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Johann Sebastian Bach’s six Brandenburg Concertos, or the Six Concerts avec plusieurs instruments, which is their original title, is perhaps the greatest example of a dedicated piece of music that was never heard by its dedicatee!

Bach presented these “six concertos with various instruments” to Christian Ludwig, Margrave of Brandenburg-Schwedt, in 1721. Rather than leaving it to a copyist, Bach took the time to write out every part himself. Here is the title page and part of the second concerto, written in Bach’s own hand.

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And here is a translation from the original French of Bach’s dedication,

As I had the good fortune a few years ago to be heard by Your Royal Highness, at Your Highness’s commands, and as I noticed then that Your Highness took some pleasure in the little talents which Heaven has given me for Music, and as in taking Leave of Your Royal Highness, Your Highness deigned to honour me with the command to send Your Highness some pieces of my Composition: I have in accordance with Your Highness’s most gracious orders taken the liberty of rendering my most humble duty to Your Royal Highness with the present Concertos, which I have adapted to several instruments; begging Your Highness most humbly not to judge their imperfection with the rigor of that discriminating and sensitive taste, which everyone knows Him to have for musical works, but rather to take into benign Consideration the profound respect and the most humble obedience which I thus attempt to show Him.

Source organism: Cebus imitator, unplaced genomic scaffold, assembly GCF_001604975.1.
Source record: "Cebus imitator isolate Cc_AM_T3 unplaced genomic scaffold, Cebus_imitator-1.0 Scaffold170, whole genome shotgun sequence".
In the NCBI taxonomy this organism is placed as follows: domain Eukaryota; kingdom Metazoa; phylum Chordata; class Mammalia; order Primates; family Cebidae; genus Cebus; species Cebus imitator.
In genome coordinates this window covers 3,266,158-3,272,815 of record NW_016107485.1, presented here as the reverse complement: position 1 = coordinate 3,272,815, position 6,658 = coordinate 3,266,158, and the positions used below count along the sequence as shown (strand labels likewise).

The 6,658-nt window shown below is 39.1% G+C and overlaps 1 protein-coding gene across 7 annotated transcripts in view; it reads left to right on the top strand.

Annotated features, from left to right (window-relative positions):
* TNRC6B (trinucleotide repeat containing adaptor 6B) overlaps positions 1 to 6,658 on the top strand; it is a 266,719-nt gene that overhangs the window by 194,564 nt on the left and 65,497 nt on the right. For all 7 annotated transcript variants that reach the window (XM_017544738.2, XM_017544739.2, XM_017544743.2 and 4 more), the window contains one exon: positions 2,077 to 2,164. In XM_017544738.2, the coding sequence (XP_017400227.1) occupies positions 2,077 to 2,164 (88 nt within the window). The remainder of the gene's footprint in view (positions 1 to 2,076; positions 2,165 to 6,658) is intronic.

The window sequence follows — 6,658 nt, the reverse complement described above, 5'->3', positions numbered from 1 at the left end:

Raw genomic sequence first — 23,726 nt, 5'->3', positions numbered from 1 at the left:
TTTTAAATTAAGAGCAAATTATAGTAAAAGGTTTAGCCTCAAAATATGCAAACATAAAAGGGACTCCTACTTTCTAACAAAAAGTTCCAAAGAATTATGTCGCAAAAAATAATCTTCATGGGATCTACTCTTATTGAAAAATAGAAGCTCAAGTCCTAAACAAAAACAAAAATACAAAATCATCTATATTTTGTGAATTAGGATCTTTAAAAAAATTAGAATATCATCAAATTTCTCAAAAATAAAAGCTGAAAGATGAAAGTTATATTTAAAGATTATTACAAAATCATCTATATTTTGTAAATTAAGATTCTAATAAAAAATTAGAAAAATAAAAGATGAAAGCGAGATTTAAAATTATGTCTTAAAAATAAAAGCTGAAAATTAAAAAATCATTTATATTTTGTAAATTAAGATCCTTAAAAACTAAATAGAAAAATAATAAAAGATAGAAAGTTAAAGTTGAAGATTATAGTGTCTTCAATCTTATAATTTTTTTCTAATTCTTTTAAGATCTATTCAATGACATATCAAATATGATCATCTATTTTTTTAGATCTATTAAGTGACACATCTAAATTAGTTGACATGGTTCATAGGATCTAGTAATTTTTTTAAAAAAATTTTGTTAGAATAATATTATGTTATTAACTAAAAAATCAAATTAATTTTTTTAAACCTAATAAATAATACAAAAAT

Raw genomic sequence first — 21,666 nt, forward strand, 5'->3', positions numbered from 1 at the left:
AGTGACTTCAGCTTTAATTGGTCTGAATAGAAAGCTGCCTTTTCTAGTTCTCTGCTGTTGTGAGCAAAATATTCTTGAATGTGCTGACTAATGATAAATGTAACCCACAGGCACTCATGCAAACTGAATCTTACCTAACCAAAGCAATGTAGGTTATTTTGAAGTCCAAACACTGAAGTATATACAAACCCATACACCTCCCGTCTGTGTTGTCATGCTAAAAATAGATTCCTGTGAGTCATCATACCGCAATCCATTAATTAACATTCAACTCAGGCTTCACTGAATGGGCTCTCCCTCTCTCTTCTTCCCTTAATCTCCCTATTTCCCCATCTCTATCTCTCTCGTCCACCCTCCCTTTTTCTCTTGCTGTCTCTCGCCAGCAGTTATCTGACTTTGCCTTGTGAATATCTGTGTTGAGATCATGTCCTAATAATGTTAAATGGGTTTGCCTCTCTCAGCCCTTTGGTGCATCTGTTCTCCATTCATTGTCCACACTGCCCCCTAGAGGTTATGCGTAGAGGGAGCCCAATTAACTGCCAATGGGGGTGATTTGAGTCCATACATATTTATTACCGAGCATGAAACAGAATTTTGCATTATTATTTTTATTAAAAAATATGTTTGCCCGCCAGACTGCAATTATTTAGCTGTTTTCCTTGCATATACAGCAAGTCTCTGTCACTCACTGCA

In a way, Bach undersold these extraordinary concertos through calling them concertos with “various instruments.” They are some of the most originally scored concertos to ever have been written! Here are the soloists for each concerto:

Concerto №1 — Two Horn, Three Oboes

Concerto №2 — Trumpet, Flute, Oboe, Violin

Concerto №3 — Three Violins, Three Violas, Three Cellos

Concerto №4 — Violin, Two Recorders

Concerto №5 — Harpsichord, Violin, Flute

Concerto №6 —Two Violas

Most likely the reason why the Margrave of Brandenburg didn’t play them was because he simply didn’t have an orchestra large enough. They remained unplayed and in the Margrave’s library until his death in 1734, at which point they were sold for what is approximately $24 in today’s money. They were found in the archives of Brandenburg in 1849 and first performed ever in 1850.

There are many great recordings of the Brandenburgs, but here are just a few of my absolute favorite performances and recordings.

This next set of recordings by the Italian group, Il Giardino Armonico, is glorious, but in order to listen to their recordings of the Brandenburgs, you have to skip to №214.